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East Carolina University was recognized for community engagement that takes place campuswide with programs such as the ECU Honors College Day of Service, shown above. During the fall 2014 Day of Service, students and faculty planted a winter garden in Greenville's Dream Park Community Garden. (Photo by Cliff Hollis)

'PROMISE TO THE PUBLIC'

ECU receives Carnegie classification for community engagement

Jan. 7, 2015

By Crystal Baity
ECU News Services


East Carolina University has earned higher education’s top honor for community engagement.

The Carnegie Foundation for the Advancement of Teaching announced Jan. 7 that ECU received the 2015 Community Engagement Classification.

ECU first received the designation in 2008. The re-classification - the first offered by the foundation - is valid for 10 years.
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“We do public service because it is our mission and it makes a positive difference for North Carolina,” said Chancellor Steve Ballard. “We don’t do it to gain recognition, but it is nice when our peers recognize our efforts.”

Carnegie noted in their selection letter that ECU showed “excellent alignment among campus mission, culture, leadership, resources and practices that support dynamic and noteworthy community engagement.”

The classification “is a demonstration of ECU’s promise to the public to continue to work with our community partners to solve issues that are important to them,” said Dr. Beth Velde, former director of public service and community relations at ECU. “It demonstrates that community engagement is present across the entire campus.”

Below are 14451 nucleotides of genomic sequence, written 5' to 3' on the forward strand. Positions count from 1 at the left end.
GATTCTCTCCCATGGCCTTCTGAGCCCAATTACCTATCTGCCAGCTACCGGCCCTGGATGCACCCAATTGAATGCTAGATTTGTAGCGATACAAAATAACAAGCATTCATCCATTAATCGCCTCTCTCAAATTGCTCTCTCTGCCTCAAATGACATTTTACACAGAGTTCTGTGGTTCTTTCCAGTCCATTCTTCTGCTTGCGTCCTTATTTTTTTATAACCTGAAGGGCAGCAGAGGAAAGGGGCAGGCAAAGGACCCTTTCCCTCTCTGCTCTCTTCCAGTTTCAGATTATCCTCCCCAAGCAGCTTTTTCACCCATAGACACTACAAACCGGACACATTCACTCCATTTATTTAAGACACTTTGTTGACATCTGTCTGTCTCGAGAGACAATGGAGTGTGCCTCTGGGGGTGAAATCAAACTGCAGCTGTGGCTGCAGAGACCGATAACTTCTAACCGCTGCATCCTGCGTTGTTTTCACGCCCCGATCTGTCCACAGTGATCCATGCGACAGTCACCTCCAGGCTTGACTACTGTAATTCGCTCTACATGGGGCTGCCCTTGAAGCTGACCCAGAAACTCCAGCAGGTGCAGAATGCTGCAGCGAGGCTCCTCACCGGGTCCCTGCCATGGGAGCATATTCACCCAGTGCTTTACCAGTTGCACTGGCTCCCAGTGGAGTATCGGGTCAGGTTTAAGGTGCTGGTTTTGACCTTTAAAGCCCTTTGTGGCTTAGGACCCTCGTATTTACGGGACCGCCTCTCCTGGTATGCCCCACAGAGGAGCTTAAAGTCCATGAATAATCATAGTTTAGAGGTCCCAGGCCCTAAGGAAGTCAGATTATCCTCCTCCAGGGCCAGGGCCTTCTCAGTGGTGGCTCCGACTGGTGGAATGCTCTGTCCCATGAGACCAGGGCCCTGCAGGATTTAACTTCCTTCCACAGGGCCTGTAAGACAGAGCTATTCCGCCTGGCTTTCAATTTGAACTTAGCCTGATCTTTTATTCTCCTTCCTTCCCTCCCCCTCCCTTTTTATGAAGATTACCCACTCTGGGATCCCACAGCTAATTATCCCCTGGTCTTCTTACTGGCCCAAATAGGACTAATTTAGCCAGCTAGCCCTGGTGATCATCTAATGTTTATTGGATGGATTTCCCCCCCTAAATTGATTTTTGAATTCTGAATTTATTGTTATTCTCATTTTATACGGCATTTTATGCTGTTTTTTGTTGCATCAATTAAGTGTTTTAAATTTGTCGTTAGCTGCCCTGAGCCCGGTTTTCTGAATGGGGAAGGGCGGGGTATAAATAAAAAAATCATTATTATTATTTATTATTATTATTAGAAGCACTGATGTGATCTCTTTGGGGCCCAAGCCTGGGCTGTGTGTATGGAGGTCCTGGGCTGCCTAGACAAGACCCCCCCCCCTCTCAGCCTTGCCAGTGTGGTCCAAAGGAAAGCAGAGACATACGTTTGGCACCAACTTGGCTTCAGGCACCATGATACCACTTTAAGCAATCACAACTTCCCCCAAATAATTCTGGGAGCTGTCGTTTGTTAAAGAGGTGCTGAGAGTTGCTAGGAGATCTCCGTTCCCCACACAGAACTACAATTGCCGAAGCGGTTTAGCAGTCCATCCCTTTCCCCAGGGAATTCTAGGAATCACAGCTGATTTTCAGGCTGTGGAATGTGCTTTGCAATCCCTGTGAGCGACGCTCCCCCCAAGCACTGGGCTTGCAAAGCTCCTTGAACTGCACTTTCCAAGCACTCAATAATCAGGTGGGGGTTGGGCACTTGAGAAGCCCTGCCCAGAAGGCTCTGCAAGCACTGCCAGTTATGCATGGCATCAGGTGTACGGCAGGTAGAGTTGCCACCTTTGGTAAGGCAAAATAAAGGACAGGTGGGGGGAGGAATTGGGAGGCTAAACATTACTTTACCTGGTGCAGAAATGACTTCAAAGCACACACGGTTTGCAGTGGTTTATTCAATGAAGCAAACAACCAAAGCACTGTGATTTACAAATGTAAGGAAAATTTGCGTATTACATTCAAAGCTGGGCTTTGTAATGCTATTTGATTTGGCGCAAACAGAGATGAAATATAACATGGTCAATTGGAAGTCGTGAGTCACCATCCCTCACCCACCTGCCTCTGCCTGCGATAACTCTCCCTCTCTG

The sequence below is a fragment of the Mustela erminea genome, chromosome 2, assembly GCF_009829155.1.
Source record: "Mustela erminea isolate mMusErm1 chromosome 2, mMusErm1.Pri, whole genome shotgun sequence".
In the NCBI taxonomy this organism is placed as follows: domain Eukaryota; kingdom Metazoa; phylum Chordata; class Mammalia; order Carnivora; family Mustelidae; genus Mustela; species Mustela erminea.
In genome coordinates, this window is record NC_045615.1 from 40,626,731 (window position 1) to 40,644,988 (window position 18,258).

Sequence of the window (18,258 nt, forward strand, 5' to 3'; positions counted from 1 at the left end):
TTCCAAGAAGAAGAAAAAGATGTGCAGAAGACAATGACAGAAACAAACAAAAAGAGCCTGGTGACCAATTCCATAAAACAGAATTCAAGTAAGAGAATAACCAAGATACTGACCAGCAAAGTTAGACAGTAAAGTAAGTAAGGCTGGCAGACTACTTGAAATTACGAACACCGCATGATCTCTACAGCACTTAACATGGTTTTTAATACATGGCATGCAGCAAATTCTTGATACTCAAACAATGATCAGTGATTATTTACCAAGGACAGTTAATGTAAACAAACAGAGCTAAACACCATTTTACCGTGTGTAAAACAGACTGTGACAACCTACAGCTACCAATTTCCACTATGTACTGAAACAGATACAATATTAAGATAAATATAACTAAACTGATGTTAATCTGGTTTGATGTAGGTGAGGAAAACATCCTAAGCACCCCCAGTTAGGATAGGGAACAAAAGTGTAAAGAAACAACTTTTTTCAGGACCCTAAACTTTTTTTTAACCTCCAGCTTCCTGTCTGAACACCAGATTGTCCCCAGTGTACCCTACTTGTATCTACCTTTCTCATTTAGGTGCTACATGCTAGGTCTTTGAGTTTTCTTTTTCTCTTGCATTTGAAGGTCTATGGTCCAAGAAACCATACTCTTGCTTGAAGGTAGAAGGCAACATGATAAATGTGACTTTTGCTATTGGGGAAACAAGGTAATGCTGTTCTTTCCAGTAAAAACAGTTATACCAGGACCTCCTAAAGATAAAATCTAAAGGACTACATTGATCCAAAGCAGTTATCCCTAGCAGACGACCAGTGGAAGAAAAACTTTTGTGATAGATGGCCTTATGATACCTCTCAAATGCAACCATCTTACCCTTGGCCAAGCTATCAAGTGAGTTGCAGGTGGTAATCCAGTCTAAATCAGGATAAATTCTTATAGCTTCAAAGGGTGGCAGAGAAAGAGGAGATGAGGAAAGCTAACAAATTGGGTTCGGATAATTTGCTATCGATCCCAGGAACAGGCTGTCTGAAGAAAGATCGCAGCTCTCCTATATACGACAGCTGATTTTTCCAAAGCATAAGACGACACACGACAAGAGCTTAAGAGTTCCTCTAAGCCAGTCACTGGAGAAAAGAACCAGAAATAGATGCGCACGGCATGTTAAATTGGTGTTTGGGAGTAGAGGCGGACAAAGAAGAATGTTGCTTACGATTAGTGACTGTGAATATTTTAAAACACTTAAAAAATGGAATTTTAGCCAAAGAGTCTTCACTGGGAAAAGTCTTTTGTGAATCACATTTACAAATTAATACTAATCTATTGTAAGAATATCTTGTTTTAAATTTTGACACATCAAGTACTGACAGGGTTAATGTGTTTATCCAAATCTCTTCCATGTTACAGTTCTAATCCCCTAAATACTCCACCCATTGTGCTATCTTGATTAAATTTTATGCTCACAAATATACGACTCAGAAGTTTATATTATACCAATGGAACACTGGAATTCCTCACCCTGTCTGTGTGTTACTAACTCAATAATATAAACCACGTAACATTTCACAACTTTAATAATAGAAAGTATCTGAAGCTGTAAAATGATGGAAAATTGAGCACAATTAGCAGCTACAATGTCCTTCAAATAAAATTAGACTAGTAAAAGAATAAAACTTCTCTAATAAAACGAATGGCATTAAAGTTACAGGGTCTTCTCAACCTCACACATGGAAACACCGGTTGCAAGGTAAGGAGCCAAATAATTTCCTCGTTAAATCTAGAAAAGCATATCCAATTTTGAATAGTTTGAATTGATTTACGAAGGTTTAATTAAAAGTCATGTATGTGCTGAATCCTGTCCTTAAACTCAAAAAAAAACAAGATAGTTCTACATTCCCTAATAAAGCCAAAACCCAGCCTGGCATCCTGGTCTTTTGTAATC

The work supports the university’s mission to be a national model for student success, public service and regional transformation, and ECU’s motto, Servire, she said.

From coordinating nutrition-focused programs to addressing health issues prevalent in eastern North Carolina to leading art projects at community local centers, ECU students and faculty members are working with community partners on a range of projects. The work advances scholarship by linking theory and practice across a wide range of academic disciplines through engagement and outreach, course work and service.

“University-community partnerships are important because of the mutual benefits that result,” said Dr. Sharon Paynter, interim director of public service and community relations at ECU. “The Carnegie classification recognizes the hard work and commitment of ECU faculty, staff, and students as well as our community partners.”
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A child at the Farmville Boys and Girls Club enjoys healthy snacks provided by Snack RX, a program offered by nutrition science students in ECU's College of Human Ecology. The program reaches more than 350 children in weekly programs at all Pitt County Boys and Girls Clubs.

In 2013-14, more than 10,200 ECU students worked on projects through community-based learning, service-learning, internships and capstone courses.

As part of the application process, the university submitted documentation describing the nature and extent of its community engagement, Velde said.

Since 2008, ECU showed sustained growth in several key areas including student involvement in community-based learning and engagement through internships, fieldwork, cooperative education and practice-based experiences, Velde said.

“The importance of this elective classification is borne out by the response of so many campuses that have demonstrated their deep engagement with local, regional, national and global communities,” said John Saltmarsh, director of the New England Resource Center for Higher Education, Carnegie’s partner in administering the Community Engagement Classification process. “These are campuses that are improving teaching and learning, producing research that makes a difference in communities, and revitalizing their civic and academic missions.”

More than a dozen universities in North Carolina were re-classified this year, and two were named community engagement classification institutions for the first time. ECU is one of 361 institutions in 33 states and U.S. territories that hold the designation. A listing can be found at http://www.nerche.org.